Ross Fox

Director General, Catholic Education Office

The theme of this year’s Children’s Week recognises the rights of children to enjoy a standard of living that provides for their wellbeing and healthy development.


It is widely recognised how important the early years are in setting children up for healthy development through childhood and into adolescence, Parents and carers play a key role along with prior to school environments in encouraging curiosity and discovery in the world of the early learner. In these prior to school years children will hear stories read and begin to recognise simple words and sounds.


These prior to school years will however vary depending on context and experiences and consequently children come to school with different exposure to early reading. The first years of schooling therefore become vital in ensuring all children are provided with opportunities for early acquisition of the skills needed for reading. Unlike the acquisition of oral language, learning to read is not innate and requires quality instruction and practice. 

There is a significant body of research on the science of reading. This evidence base assists in the early detection of where specific gaps and stumbling blocks exist in early reading and what early intervention is needed. The importance of reading comprehension for the wellbeing and healthy development of children, and from childhood to healthy adolescence and adulthood, highlights the importance of early reading and the precision needed to support all children to attain reading competence, Reading competence for every learner is one of the bold goals in Catholic Education Canberra Goulburn.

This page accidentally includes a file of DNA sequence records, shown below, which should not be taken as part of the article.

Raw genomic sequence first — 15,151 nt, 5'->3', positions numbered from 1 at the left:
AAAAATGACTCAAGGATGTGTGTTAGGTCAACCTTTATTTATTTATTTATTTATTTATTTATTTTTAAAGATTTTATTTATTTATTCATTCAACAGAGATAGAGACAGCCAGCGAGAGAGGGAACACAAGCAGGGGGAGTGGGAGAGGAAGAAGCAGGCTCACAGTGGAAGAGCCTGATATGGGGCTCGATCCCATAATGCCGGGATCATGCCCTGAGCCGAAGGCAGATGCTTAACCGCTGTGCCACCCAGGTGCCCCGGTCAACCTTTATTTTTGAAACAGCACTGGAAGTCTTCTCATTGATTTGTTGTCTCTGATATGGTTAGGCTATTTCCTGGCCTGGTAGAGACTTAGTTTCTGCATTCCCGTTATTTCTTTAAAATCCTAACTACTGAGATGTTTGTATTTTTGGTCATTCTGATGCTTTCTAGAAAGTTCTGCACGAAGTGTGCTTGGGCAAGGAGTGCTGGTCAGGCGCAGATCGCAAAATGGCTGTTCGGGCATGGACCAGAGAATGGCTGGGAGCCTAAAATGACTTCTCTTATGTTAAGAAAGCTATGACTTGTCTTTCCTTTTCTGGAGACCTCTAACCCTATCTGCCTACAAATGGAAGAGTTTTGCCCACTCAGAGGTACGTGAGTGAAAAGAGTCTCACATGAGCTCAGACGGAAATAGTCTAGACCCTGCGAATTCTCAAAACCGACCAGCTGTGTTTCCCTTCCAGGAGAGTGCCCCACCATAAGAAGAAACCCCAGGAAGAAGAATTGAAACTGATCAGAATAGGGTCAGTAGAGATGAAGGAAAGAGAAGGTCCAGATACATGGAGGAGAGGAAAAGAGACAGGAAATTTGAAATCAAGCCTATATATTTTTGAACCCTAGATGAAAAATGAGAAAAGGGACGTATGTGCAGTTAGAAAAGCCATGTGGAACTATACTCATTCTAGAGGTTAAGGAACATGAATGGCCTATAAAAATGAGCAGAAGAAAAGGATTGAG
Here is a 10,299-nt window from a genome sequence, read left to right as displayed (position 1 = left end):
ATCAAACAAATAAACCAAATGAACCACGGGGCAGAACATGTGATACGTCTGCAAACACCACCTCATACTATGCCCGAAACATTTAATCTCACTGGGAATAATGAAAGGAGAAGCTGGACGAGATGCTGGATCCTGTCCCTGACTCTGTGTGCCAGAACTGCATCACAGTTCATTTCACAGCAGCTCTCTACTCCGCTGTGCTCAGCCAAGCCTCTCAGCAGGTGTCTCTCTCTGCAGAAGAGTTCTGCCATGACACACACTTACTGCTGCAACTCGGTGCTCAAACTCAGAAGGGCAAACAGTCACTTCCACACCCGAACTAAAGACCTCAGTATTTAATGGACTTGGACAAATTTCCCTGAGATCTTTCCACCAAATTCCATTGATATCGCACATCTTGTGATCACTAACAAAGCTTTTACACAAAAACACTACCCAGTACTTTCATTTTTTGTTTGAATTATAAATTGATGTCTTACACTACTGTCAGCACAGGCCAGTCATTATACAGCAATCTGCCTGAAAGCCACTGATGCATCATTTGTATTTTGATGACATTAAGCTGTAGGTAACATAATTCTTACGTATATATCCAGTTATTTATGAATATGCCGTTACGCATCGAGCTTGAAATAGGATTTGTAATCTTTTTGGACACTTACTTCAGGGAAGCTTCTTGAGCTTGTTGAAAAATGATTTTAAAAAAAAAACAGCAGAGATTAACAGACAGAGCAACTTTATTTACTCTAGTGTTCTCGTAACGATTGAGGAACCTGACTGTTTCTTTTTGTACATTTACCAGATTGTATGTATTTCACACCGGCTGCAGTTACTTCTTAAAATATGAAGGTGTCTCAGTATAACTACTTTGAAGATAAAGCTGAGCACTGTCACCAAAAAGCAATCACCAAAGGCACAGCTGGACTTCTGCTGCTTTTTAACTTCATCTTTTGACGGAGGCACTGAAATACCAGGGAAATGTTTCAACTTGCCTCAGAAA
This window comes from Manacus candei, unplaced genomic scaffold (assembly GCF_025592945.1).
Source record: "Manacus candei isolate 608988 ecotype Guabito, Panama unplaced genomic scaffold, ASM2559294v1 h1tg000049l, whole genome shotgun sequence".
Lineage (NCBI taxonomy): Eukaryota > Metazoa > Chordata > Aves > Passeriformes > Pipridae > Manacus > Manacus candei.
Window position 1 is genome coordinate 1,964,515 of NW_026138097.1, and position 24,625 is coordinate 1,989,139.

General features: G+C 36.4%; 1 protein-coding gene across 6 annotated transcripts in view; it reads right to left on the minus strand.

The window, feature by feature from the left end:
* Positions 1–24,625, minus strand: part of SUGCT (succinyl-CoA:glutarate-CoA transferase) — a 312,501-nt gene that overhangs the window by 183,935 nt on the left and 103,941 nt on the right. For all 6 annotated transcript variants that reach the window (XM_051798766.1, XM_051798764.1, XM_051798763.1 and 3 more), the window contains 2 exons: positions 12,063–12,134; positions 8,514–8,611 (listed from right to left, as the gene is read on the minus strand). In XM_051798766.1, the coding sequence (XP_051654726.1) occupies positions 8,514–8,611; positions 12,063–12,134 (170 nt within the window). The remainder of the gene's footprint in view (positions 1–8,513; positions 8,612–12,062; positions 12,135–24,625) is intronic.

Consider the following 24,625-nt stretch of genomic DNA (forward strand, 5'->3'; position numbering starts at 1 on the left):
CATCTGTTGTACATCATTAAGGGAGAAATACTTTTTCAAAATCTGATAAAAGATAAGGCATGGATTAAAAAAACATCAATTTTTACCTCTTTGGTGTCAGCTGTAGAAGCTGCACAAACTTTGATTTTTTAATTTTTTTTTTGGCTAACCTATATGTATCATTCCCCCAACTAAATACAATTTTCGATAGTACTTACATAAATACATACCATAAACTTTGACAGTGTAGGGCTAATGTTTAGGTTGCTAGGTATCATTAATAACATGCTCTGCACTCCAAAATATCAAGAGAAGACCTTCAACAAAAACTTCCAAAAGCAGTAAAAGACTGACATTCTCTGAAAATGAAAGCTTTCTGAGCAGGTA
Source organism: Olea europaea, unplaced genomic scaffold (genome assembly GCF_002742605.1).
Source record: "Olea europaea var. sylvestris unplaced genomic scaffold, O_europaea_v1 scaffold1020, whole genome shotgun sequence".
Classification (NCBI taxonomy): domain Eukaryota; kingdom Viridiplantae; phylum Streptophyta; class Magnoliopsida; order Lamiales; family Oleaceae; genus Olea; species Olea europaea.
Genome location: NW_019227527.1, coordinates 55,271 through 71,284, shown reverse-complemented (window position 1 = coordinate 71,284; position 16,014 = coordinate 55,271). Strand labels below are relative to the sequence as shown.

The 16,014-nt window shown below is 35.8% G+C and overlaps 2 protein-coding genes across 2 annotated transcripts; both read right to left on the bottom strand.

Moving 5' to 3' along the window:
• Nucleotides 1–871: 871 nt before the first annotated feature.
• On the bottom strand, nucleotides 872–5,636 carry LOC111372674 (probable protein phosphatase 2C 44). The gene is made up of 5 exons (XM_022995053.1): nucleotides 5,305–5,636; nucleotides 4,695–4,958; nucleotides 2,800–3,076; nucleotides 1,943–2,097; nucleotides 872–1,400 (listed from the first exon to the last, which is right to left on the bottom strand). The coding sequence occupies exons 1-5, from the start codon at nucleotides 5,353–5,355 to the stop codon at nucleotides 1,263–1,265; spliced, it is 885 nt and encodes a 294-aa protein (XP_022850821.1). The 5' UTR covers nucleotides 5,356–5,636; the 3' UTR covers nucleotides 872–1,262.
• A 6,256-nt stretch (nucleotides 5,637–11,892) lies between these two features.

Our Catholic schools are learning communities of hope, joy and wonder where every child can grow to their potential. I see our schools evolving and growing to adapt and respond to change, and see challenges as opportunities for learning, rather than just reacting to problems. Through our teaching and learning, and pastoral care, we can strengthen children’s resilience, help them manage stress, and enhance their well-being so they can engage in learning to be their best.

Ross Fox